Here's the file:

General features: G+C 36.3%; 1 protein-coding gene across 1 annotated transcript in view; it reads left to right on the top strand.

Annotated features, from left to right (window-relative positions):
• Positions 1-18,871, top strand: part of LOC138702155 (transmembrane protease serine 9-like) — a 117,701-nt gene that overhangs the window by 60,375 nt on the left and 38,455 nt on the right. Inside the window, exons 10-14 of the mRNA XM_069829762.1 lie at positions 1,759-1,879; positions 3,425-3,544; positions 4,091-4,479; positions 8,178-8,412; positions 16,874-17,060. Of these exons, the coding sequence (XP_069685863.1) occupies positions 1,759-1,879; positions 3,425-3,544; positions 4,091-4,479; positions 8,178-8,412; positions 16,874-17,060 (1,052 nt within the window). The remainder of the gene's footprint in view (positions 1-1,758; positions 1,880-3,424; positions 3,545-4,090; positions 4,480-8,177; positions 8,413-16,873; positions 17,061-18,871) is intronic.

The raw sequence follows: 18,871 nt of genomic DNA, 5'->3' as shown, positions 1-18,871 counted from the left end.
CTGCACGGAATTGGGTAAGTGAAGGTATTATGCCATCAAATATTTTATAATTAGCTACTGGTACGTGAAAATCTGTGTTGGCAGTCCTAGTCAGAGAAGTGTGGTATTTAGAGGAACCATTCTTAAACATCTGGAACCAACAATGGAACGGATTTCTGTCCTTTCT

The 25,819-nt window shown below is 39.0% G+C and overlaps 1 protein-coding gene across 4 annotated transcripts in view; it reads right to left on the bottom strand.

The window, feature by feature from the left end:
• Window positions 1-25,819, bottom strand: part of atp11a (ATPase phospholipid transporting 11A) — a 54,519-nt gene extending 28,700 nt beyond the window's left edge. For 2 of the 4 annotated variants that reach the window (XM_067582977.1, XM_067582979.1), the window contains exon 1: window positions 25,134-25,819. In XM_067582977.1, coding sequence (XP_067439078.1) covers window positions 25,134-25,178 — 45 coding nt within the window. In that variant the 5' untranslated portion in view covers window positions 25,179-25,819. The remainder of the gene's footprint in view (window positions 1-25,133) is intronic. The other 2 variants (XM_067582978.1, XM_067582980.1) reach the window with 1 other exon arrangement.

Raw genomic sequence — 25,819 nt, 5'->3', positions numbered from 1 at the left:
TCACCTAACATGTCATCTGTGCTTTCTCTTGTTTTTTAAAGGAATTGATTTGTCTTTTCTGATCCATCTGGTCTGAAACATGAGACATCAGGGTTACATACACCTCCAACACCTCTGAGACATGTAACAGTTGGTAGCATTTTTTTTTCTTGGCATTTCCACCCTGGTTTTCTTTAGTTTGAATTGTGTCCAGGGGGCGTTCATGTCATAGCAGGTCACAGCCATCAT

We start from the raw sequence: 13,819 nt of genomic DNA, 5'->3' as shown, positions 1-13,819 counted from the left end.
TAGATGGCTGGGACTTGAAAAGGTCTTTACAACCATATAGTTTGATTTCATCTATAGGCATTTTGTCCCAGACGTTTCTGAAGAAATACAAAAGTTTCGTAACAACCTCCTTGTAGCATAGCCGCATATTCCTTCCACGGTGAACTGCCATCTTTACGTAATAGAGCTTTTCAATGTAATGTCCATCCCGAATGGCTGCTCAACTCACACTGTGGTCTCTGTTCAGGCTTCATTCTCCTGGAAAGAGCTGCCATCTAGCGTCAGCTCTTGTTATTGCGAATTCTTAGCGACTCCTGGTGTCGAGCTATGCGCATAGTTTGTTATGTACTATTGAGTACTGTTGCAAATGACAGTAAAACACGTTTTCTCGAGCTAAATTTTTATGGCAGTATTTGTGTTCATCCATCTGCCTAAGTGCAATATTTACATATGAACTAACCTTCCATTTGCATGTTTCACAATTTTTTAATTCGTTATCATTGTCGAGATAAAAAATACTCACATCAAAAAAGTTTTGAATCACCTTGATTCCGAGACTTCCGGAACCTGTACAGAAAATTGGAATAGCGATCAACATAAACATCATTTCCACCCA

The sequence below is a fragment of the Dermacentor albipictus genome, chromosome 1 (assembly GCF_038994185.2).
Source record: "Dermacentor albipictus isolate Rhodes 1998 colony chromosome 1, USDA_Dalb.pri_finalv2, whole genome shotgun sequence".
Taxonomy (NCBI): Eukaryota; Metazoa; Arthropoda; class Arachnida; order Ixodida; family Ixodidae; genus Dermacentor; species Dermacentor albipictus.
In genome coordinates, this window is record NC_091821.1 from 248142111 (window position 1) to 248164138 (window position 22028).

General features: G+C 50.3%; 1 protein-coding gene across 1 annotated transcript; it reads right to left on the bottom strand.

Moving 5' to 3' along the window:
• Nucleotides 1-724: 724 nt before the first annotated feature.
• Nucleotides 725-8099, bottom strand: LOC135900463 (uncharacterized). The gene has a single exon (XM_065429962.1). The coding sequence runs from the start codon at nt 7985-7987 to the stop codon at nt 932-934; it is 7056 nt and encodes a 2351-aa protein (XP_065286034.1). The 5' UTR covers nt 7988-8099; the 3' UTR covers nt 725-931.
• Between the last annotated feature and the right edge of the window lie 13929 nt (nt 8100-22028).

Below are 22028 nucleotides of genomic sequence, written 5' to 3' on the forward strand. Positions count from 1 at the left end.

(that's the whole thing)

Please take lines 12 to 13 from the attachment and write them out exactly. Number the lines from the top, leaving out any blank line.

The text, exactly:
TAGATGGCTGGGACTTGAAAAGGTCTTTACAACCATATAGTTTGATTTCATCTATAGGCATTTTGTCCCAGACGTTTCTGAAGAAATACAAAAGTTTCGTAACAACCTCCTTGTAGCATAGCCGCATATTCCTTCCACGGTGAACTGCCATCTTTACGTAATAGAGCTTTTCAATGTAATGTCCATCCCGAATGGCTGCTCAACTCACACTGTGGTCTCTGTTCAGGCTTCATTCTCCTGGAAAGAGCTGCCATCTAGCGTCAGCTCTTGTTATTGCGAATTCTTAGCGACTCCTGGTGTCGAGCTATGCGCATAGTTTGTTATGTACTATTGAGTACTGTTGCAAATGACAGTAAAACACGTTTTCTCGAGCTAAATTTTTATGGCAGTATTTGTGTTCATCCATCTGCCTAAGTGCAATATTTACATATGAACTAACCTTCCATTTGCATGTTTCACAATTTTTTAATTCGTTATCATTGTCGAGATAAAAAATACTCACATCAAAAAAGTTTTGAATCACCTTGATTCCGAGACTTCCGGAACCTGTACAGAAAATTGGAATAGCGATCAACATAAACATCATTTCCACCCA

The sequence below is a fragment of the Dermacentor albipictus genome, chromosome 1 (assembly GCF_038994185.2).